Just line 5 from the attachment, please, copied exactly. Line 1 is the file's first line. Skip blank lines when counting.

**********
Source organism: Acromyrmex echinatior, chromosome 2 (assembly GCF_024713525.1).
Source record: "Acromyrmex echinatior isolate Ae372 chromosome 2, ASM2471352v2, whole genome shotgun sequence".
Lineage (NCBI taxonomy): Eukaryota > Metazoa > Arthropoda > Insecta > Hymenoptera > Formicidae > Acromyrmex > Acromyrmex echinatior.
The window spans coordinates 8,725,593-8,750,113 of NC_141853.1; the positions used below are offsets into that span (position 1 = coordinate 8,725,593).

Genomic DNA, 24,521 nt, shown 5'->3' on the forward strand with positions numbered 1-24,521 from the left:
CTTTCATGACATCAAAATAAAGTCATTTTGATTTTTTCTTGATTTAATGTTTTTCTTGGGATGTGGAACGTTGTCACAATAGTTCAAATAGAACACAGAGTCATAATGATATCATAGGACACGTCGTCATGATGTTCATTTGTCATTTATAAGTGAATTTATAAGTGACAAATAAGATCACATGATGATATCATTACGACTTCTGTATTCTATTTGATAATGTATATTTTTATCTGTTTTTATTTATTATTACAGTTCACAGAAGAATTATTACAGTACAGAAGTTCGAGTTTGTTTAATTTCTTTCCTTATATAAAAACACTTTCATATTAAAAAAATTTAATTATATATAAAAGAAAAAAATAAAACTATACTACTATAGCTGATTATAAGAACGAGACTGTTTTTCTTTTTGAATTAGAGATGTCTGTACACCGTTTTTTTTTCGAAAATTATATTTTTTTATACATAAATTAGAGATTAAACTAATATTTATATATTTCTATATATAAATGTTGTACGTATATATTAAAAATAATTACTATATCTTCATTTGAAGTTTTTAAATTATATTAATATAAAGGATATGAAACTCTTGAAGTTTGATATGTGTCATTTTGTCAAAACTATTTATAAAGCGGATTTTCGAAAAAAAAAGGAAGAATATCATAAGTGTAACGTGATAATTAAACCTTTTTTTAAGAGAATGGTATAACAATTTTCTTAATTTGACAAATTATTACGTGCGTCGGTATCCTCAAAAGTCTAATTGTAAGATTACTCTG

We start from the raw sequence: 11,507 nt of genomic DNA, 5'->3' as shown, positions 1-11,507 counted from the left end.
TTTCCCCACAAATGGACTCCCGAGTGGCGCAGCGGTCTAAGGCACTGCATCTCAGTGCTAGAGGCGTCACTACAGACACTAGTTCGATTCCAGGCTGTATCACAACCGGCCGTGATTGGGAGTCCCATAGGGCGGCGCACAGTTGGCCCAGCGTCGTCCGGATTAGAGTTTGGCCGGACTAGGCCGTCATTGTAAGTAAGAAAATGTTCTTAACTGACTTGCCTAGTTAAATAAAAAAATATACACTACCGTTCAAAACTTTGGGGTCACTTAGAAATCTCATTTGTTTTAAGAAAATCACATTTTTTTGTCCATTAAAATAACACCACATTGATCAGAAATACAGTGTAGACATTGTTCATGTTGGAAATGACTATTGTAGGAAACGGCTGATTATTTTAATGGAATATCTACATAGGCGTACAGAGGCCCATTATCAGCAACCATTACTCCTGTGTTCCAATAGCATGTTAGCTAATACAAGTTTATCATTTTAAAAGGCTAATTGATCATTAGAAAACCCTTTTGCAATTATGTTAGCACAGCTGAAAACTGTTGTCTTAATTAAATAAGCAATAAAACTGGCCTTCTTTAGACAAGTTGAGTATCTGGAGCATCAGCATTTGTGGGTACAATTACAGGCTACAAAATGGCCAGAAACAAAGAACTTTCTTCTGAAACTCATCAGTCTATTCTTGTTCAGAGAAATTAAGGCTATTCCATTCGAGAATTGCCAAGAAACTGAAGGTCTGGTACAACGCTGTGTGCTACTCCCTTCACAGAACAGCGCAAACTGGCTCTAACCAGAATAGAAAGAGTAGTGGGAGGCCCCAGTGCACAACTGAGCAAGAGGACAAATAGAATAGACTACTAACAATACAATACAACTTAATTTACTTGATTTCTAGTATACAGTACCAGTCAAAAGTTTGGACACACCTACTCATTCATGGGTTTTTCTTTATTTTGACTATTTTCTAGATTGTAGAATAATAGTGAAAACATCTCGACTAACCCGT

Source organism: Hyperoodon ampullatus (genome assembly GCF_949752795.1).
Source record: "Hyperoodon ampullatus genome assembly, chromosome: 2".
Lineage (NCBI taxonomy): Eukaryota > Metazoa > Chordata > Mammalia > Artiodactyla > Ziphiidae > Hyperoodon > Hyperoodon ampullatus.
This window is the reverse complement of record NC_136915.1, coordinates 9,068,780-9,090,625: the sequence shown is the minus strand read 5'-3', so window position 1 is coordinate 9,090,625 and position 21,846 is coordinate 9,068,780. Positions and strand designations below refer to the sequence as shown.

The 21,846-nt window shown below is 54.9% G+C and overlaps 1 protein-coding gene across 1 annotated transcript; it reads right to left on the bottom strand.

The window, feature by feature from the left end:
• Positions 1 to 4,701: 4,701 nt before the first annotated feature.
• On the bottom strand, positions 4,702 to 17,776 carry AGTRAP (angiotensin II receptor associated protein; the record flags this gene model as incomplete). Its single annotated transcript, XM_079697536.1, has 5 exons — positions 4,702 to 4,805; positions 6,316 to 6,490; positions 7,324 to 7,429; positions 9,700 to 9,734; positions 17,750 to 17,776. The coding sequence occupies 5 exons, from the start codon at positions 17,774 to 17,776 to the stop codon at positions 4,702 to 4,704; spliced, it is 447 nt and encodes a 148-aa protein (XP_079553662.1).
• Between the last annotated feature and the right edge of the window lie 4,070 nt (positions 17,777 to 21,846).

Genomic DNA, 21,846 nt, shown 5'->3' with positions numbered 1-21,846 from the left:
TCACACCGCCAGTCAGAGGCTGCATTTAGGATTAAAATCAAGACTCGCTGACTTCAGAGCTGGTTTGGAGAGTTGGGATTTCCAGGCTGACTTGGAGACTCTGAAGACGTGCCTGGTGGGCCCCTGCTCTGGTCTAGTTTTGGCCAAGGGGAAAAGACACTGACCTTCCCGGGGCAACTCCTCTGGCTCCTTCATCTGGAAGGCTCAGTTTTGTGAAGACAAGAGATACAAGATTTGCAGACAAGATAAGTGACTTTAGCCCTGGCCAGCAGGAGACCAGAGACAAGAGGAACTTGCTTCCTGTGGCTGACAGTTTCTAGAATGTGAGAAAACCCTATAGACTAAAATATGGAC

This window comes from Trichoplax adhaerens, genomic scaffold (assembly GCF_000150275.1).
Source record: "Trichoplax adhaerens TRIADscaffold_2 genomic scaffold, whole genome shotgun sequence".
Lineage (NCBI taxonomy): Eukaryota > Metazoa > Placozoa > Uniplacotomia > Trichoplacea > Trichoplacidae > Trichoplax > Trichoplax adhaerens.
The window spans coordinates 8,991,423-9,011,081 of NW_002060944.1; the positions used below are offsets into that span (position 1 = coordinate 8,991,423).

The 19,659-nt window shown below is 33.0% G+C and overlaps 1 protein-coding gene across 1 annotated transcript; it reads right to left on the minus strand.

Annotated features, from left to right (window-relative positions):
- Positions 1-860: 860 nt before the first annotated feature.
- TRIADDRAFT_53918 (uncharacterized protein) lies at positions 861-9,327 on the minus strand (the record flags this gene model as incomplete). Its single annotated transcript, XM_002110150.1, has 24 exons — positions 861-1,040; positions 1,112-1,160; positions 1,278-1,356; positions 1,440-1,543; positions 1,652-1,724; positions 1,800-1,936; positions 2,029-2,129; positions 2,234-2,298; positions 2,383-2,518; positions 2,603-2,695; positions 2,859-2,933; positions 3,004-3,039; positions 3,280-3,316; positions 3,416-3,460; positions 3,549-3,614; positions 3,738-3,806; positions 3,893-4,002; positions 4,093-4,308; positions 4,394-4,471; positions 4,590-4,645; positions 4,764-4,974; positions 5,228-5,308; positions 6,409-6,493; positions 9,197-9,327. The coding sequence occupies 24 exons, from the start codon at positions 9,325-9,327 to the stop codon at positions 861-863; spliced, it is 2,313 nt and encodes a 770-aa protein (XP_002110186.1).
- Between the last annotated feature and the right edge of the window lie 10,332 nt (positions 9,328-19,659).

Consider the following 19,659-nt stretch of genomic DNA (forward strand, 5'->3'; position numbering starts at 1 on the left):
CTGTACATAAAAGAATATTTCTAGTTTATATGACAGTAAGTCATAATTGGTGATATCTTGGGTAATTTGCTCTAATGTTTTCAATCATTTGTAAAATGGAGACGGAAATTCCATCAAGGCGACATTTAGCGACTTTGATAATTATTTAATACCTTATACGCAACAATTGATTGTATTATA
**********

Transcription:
Genomic DNA, 24,521 nt, shown 5'->3' on the forward strand with positions numbered 1-24,521 from the left: